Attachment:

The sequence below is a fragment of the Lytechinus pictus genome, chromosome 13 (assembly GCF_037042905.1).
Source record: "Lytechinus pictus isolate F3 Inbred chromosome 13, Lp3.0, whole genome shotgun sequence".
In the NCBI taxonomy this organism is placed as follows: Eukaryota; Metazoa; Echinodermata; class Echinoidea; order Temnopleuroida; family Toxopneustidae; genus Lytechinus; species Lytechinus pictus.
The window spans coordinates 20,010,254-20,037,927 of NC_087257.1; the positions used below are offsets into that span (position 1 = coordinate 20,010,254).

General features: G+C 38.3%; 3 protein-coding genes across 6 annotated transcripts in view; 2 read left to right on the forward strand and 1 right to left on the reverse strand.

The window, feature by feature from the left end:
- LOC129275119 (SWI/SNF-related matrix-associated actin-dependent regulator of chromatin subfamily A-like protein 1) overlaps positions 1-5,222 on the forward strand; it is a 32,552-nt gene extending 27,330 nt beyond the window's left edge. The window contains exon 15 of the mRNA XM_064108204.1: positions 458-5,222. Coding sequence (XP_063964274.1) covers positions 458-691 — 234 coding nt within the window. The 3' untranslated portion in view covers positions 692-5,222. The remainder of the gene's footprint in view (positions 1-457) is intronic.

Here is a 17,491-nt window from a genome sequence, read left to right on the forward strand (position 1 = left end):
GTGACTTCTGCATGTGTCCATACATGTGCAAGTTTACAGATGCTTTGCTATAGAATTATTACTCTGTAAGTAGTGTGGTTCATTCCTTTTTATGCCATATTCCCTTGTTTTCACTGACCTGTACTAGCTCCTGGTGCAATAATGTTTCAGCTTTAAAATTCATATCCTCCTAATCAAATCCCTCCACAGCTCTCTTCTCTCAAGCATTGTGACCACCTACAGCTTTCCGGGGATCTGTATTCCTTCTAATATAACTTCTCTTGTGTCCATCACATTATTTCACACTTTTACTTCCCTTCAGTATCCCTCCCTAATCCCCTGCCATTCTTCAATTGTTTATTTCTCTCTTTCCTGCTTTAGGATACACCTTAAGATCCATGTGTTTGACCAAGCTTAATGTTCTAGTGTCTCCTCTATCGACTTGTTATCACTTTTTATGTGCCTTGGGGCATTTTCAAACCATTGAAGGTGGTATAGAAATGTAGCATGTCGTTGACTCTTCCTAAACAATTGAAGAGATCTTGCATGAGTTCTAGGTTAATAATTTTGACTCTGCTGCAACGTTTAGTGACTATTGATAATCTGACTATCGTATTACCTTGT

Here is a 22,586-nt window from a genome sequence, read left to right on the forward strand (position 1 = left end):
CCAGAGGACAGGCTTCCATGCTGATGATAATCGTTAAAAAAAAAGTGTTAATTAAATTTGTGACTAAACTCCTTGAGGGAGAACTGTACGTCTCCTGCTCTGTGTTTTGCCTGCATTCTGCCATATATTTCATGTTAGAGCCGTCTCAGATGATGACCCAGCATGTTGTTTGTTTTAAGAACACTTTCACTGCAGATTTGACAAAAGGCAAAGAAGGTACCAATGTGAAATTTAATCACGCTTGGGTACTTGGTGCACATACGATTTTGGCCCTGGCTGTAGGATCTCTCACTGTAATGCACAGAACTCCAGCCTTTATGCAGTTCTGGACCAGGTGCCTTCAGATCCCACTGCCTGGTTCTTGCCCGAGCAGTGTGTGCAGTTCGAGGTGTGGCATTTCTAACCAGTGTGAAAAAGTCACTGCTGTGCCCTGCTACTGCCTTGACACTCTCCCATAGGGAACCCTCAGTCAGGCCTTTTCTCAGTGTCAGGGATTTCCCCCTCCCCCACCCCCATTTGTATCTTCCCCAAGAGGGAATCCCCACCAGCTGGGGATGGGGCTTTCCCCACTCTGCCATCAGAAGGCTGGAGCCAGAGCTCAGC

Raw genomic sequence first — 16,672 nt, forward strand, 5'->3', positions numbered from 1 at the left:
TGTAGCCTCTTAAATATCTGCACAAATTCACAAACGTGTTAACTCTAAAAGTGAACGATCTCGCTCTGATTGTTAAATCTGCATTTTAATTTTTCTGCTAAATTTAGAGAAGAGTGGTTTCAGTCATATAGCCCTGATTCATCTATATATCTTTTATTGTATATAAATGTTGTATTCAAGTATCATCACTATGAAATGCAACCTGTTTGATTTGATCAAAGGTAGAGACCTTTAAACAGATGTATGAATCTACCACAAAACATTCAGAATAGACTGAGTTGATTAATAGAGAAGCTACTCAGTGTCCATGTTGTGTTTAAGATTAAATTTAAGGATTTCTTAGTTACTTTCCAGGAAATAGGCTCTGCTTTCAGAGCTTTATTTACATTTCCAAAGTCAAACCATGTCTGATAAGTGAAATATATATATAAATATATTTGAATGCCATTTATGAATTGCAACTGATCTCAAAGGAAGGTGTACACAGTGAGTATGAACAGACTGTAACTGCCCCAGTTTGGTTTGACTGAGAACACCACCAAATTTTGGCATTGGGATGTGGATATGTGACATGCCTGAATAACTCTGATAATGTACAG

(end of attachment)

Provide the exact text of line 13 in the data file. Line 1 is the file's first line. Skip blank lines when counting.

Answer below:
TGTAGCCTCTTAAATATCTGCACAAATTCACAAACGTGTTAACTCTAAAAGTGAACGATCTCGCTCTGATTGTTAAATCTGCATTTTAATTTTTCTGCTAAATTTAGAGAAGAGTGGTTTCAGTCATATAGCCCTGATTCATCTATATATCTTTTATTGTATATAAATGTTGTATTCAAGTATCATCACTATGAAATGCAACCTGTTTGATTTGATCAAAGGTAGAGACCTTTAAACAGATGTATGAATCTACCACAAAACATTCAGAATAGACTGAGTTGATTAATAGAGAAGCTACTCAGTGTCCATGTTGTGTTTAAGATTAAATTTAAGGATTTCTTAGTTACTTTCCAGGAAATAGGCTCTGCTTTCAGAGCTTTATTTACATTTCCAAAGTCAAACCATGTCTGATAAGTGAAATATATATATAAATATATTTGAATGCCATTTATGAATTGCAACTGATCTCAAAGGAAGGTGTACACAGTGAGTATGAACAGACTGTAACTGCCCCAGTTTGGTTTGACTGAGAACACCACCAAATTTTGGCATTGGGATGTGGATATGTGACATGCCTGAATAACTCTGATAATGTACAG